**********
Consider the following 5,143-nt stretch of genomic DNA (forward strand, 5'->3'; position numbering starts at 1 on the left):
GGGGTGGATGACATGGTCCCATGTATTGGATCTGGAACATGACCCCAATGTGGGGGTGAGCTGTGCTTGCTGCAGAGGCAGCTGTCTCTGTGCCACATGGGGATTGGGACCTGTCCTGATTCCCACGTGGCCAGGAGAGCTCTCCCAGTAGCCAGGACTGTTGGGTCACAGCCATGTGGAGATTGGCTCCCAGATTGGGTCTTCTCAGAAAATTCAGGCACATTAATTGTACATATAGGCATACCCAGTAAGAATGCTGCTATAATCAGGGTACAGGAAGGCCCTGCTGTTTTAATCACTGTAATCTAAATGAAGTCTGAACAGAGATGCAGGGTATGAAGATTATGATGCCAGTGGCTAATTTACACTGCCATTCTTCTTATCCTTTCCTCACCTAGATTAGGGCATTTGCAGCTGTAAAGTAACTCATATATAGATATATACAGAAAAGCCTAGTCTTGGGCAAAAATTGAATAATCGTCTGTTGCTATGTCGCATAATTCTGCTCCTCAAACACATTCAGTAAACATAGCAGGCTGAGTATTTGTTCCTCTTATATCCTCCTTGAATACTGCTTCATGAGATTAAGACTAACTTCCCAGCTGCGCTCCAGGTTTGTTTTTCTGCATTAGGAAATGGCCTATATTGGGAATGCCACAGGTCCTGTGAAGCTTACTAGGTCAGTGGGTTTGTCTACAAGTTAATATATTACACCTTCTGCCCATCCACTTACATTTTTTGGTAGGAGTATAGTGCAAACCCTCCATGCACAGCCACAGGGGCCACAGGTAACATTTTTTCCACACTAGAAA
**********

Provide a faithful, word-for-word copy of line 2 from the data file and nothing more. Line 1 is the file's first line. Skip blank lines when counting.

GGGGTGGATGACATGGTCCCATGTATTGGATCTGGAACATGACCCCAATGTGGGGGTGAGCTGTGCTTGCTGCAGAGGCAGCTGTCTCTGTGCCACATGGGGATTGGGACCTGTCCTGATTCCCACGTGGCCAGGAGAGCTCTCCCAGTAGCCAGGACTGTTGGGTCACAGCCATGTGGAGATTGGCTCCCAGATTGGGTCTTCTCAGAAAATTCAGGCACATTAATTGTACATATAGGCATACCCAGTAAGAATGCTGCTATAATCAGGGTACAGGAAGGCCCTGCTGTTTTAATCACTGTAATCTAAATGAAGTCTGAACAGAGATGCAGGGTATGAAGATTATGATGCCAGTGGCTAATTTACACTGCCATTCTTCTTATCCTTTCCTCACCTAGATTAGGGCATTTGCAGCTGTAAAGTAACTCATATATAGATATATACAGAAAAGCCTAGTCTTGGGCAAAAATTGAATAATCGTCTGTTGCTATGTCGCATAATTCTGCTCCTCAAACACATTCAGTAAACATAGCAGGCTGAGTATTTGTTCCTCTTATATCCTCCTTGAATACTGCTTCATGAGATTAAGACTAACTTCCCAGCTGCGCTCCAGGTTTGTTTTTCTGCATTAGGAAATGGCCTATATTGGGAATGCCACAGGTCCTGTGAAGCTTACTAGGTCAGTGGGTTTGTCTACAAGTTAATATATTACACCTTCTGCCCATCCACTTACATTTTTTGGTAGGAGTATAGTGCAAACCCTCCATGCACAGCCACAGGGGCCACAGGTAACATTTTTTCCACACTAGAAA